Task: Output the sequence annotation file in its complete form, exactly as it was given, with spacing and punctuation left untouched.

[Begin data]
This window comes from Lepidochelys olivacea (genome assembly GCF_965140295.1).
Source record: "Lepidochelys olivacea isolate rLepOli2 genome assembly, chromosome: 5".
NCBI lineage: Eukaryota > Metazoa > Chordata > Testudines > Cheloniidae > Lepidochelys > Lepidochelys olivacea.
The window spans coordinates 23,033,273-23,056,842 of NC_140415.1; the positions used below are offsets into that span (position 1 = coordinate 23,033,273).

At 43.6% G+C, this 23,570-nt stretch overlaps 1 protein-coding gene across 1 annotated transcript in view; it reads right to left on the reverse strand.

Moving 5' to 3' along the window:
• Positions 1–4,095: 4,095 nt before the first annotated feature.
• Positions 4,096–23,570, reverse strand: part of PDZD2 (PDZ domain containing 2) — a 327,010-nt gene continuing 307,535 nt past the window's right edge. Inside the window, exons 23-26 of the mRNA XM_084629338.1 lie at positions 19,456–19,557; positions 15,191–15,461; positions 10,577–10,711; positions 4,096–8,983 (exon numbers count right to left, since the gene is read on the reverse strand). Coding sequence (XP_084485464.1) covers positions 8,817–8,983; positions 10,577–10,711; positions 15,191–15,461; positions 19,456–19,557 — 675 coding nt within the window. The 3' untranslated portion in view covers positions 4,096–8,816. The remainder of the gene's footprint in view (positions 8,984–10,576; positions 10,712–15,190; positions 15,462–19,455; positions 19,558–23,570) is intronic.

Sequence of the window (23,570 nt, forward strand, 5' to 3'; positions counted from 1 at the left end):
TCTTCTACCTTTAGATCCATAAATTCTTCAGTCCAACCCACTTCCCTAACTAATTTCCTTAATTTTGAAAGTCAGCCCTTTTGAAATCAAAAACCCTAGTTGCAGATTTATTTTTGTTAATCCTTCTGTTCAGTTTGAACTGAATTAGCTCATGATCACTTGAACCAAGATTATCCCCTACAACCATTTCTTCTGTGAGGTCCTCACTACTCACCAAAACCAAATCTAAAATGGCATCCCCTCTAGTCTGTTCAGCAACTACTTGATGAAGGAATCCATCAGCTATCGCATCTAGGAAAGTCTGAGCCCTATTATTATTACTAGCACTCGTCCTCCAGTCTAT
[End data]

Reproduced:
This window comes from Lepidochelys olivacea (genome assembly GCF_965140295.1).
Source record: "Lepidochelys olivacea isolate rLepOli2 genome assembly, chromosome: 5".
NCBI lineage: Eukaryota > Metazoa > Chordata > Testudines > Cheloniidae > Lepidochelys > Lepidochelys olivacea.
The window spans coordinates 23,033,273-23,056,842 of NC_140415.1; the positions used below are offsets into that span (position 1 = coordinate 23,033,273).

At 43.6% G+C, this 23,570-nt stretch overlaps 1 protein-coding gene across 1 annotated transcript in view; it reads right to left on the reverse strand.

Moving 5' to 3' along the window:
• Positions 1–4,095: 4,095 nt before the first annotated feature.
• Positions 4,096–23,570, reverse strand: part of PDZD2 (PDZ domain containing 2) — a 327,010-nt gene continuing 307,535 nt past the window's right edge. Inside the window, exons 23-26 of the mRNA XM_084629338.1 lie at positions 19,456–19,557; positions 15,191–15,461; positions 10,577–10,711; positions 4,096–8,983 (exon numbers count right to left, since the gene is read on the reverse strand). Coding sequence (XP_084485464.1) covers positions 8,817–8,983; positions 10,577–10,711; positions 15,191–15,461; positions 19,456–19,557 — 675 coding nt within the window. The 3' untranslated portion in view covers positions 4,096–8,816. The remainder of the gene's footprint in view (positions 8,984–10,576; positions 10,712–15,190; positions 15,462–19,455; positions 19,558–23,570) is intronic.

Sequence of the window (23,570 nt, forward strand, 5' to 3'; positions counted from 1 at the left end):
TCTTCTACCTTTAGATCCATAAATTCTTCAGTCCAACCCACTTCCCTAACTAATTTCCTTAATTTTGAAAGTCAGCCCTTTTGAAATCAAAAACCCTAGTTGCAGATTTATTTTTGTTAATCCTTCTGTTCAGTTTGAACTGAATTAGCTCATGATCACTTGAACCAAGATTATCCCCTACAACCATTTCTTCTGTGAGGTCCTCACTACTCACCAAAACCAAATCTAAAATGGCATCCCCTCTAGTCTGTTCAGCAACTACTTGATGAAGGAATCCATCAGCTATCGCATCTAGGAAAGTCTGAGCCCTATTATTATTACTAGCACTCGTCCTCCAGTCTAT